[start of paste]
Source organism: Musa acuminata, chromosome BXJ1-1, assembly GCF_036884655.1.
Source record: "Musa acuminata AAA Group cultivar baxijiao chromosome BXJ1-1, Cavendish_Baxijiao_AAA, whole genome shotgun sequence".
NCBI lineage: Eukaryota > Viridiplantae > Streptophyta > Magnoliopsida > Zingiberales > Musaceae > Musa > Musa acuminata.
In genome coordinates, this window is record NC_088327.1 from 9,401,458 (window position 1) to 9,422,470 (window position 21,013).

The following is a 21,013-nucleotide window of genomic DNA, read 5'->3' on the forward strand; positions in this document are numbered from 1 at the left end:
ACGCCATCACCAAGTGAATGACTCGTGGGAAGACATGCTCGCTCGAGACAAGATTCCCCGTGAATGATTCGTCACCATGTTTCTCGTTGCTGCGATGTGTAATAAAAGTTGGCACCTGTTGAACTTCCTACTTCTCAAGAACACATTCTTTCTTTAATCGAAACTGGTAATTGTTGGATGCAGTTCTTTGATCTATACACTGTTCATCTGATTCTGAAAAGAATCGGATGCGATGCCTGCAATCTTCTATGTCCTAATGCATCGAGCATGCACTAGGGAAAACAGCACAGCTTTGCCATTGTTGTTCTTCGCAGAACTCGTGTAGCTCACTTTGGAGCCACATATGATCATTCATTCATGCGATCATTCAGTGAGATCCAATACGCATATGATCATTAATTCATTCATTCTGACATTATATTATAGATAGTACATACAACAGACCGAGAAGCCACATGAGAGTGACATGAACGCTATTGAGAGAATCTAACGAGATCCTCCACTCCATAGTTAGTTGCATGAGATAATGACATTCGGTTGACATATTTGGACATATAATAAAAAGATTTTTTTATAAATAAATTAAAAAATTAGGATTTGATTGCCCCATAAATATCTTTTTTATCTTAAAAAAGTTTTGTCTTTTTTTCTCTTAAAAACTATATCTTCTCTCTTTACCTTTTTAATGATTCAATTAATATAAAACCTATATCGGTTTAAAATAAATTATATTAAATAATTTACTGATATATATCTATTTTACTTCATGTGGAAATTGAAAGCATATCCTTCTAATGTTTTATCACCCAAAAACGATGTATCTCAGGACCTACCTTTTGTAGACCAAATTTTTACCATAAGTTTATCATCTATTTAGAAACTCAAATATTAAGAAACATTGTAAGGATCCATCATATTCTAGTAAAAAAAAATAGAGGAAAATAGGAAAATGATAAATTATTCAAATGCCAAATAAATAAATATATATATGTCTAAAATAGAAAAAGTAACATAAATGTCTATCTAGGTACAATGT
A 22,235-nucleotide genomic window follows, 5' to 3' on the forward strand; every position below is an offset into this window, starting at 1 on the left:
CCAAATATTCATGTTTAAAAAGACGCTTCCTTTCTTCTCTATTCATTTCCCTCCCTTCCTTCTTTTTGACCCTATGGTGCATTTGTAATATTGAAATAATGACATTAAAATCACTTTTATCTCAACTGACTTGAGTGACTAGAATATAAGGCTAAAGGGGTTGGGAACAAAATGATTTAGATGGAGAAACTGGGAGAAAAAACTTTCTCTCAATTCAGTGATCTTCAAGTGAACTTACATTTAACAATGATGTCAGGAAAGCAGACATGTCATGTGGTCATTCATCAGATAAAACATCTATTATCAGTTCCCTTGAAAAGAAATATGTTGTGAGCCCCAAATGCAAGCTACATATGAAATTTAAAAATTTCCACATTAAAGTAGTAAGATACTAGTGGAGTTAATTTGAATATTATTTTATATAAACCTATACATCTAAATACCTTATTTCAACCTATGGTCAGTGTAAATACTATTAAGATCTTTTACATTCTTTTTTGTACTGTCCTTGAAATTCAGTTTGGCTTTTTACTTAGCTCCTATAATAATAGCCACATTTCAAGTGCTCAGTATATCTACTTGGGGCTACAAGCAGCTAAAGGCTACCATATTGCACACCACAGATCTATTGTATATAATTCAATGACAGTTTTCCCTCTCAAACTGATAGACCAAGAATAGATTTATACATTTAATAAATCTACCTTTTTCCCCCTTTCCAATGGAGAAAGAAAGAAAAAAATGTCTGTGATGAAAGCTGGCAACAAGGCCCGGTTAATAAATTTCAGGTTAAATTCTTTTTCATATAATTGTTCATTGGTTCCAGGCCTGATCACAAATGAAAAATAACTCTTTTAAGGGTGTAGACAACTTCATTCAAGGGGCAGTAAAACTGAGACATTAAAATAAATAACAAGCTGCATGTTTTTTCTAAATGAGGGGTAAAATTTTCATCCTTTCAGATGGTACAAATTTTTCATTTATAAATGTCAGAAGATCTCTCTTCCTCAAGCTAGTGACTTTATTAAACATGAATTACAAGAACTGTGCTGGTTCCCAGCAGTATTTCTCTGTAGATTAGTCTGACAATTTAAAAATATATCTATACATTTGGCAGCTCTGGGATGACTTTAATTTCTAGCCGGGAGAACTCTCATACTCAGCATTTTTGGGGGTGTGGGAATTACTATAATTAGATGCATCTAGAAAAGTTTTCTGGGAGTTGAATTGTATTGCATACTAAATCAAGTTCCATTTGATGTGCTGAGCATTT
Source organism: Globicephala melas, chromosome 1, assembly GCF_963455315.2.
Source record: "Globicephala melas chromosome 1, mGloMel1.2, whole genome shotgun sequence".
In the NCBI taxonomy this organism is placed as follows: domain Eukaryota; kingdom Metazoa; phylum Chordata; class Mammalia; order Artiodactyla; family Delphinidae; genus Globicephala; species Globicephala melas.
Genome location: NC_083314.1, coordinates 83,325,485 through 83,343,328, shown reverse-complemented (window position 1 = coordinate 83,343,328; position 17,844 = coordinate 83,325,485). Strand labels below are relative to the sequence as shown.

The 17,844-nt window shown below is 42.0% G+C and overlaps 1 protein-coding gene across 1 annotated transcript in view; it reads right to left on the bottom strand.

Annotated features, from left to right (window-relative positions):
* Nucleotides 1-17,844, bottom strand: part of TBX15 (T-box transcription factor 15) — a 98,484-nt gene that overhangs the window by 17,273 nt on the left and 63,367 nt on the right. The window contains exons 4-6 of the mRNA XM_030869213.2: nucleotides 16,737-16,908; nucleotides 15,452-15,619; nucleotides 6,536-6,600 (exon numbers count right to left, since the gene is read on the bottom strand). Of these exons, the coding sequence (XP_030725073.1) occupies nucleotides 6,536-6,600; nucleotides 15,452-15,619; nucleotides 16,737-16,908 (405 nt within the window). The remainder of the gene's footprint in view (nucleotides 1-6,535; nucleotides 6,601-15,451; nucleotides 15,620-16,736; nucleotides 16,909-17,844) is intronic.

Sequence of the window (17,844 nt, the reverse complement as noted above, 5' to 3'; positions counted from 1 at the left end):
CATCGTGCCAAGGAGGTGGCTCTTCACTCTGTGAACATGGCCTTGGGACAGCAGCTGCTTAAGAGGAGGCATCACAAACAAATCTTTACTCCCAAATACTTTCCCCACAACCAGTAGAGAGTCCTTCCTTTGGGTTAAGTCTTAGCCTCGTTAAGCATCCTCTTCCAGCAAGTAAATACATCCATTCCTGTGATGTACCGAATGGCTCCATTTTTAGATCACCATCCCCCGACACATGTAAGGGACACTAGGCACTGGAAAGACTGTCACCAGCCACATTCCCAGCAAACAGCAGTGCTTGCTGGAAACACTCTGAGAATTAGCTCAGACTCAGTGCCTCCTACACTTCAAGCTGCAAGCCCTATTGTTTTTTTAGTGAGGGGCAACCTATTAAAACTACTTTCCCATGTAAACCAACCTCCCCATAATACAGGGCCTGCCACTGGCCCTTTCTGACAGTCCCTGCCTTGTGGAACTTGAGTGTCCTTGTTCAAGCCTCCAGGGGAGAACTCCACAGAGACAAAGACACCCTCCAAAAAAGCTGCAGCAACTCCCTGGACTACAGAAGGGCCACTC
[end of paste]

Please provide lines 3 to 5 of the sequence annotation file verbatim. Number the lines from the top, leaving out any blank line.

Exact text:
NCBI lineage: Eukaryota > Viridiplantae > Streptophyta > Magnoliopsida > Zingiberales > Musaceae > Musa > Musa acuminata.
In genome coordinates, this window is record NC_088327.1 from 9,401,458 (window position 1) to 9,422,470 (window position 21,013).

The following is a 21,013-nucleotide window of genomic DNA, read 5'->3' on the forward strand; positions in this document are numbered from 1 at the left end: